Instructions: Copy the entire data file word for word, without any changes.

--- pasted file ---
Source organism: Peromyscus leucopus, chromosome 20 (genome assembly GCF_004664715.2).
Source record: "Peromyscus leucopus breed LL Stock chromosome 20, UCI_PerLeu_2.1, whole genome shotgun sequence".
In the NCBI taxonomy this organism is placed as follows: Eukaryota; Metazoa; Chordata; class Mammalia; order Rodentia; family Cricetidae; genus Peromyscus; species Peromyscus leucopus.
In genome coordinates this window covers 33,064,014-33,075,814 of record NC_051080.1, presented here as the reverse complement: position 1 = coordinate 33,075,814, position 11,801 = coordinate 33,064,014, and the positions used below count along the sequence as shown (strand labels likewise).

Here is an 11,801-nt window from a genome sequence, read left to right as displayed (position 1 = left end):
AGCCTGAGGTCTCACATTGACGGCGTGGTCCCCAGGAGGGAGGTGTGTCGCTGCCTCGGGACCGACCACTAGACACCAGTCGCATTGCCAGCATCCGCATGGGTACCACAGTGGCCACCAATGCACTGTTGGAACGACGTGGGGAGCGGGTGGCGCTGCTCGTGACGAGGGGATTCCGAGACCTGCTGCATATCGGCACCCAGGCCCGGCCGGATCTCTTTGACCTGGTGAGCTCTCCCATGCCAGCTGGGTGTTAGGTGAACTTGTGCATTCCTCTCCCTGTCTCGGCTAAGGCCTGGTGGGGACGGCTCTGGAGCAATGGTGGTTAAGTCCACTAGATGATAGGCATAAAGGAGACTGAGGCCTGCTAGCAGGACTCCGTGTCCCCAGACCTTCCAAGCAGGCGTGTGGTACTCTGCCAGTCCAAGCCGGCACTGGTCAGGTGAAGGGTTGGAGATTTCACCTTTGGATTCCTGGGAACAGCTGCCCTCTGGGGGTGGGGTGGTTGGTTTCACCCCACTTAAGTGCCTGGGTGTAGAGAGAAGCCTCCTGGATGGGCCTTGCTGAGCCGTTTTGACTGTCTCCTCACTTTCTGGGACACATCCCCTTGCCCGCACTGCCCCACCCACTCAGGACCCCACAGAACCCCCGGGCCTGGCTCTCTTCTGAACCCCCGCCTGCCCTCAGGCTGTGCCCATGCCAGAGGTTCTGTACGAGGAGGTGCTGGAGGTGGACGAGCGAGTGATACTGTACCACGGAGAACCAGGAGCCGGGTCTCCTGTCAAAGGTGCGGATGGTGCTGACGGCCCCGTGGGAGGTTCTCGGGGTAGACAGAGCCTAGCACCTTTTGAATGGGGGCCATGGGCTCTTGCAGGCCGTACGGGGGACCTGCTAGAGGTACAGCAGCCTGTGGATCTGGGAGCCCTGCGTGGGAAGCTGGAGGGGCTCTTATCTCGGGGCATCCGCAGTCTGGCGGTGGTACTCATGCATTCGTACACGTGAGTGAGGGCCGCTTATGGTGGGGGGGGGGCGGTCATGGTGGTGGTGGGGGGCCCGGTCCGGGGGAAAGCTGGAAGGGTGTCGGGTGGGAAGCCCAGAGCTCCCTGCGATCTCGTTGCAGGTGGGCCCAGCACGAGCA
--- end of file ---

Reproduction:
Source organism: Peromyscus leucopus, chromosome 20 (genome assembly GCF_004664715.2).
Source record: "Peromyscus leucopus breed LL Stock chromosome 20, UCI_PerLeu_2.1, whole genome shotgun sequence".
In the NCBI taxonomy this organism is placed as follows: Eukaryota; Metazoa; Chordata; class Mammalia; order Rodentia; family Cricetidae; genus Peromyscus; species Peromyscus leucopus.
In genome coordinates this window covers 33,064,014-33,075,814 of record NC_051080.1, presented here as the reverse complement: position 1 = coordinate 33,075,814, position 11,801 = coordinate 33,064,014, and the positions used below count along the sequence as shown (strand labels likewise).

Here is an 11,801-nt window from a genome sequence, read left to right as displayed (position 1 = left end):
AGCCTGAGGTCTCACATTGACGGCGTGGTCCCCAGGAGGGAGGTGTGTCGCTGCCTCGGGACCGACCACTAGACACCAGTCGCATTGCCAGCATCCGCATGGGTACCACAGTGGCCACCAATGCACTGTTGGAACGACGTGGGGAGCGGGTGGCGCTGCTCGTGACGAGGGGATTCCGAGACCTGCTGCATATCGGCACCCAGGCCCGGCCGGATCTCTTTGACCTGGTGAGCTCTCCCATGCCAGCTGGGTGTTAGGTGAACTTGTGCATTCCTCTCCCTGTCTCGGCTAAGGCCTGGTGGGGACGGCTCTGGAGCAATGGTGGTTAAGTCCACTAGATGATAGGCATAAAGGAGACTGAGGCCTGCTAGCAGGACTCCGTGTCCCCAGACCTTCCAAGCAGGCGTGTGGTACTCTGCCAGTCCAAGCCGGCACTGGTCAGGTGAAGGGTTGGAGATTTCACCTTTGGATTCCTGGGAACAGCTGCCCTCTGGGGGTGGGGTGGTTGGTTTCACCCCACTTAAGTGCCTGGGTGTAGAGAGAAGCCTCCTGGATGGGCCTTGCTGAGCCGTTTTGACTGTCTCCTCACTTTCTGGGACACATCCCCTTGCCCGCACTGCCCCACCCACTCAGGACCCCACAGAACCCCCGGGCCTGGCTCTCTTCTGAACCCCCGCCTGCCCTCAGGCTGTGCCCATGCCAGAGGTTCTGTACGAGGAGGTGCTGGAGGTGGACGAGCGAGTGATACTGTACCACGGAGAACCAGGAGCCGGGTCTCCTGTCAAAGGTGCGGATGGTGCTGACGGCCCCGTGGGAGGTTCTCGGGGTAGACAGAGCCTAGCACCTTTTGAATGGGGGCCATGGGCTCTTGCAGGCCGTACGGGGGACCTGCTAGAGGTACAGCAGCCTGTGGATCTGGGAGCCCTGCGTGGGAAGCTGGAGGGGCTCTTATCTCGGGGCATCCGCAGTCTGGCGGTGGTACTCATGCATTCGTACACGTGAGTGAGGGCCGCTTATGGTGGGGGGGGGGCGGTCATGGTGGTGGTGGGGGGCCCGGTCCGGGGGAAAGCTGGAAGGGTGTCGGGTGGGAAGCCCAGAGCTCCCTGCGATCTCGTTGCAGGTGGGCCCAGCACGAGCA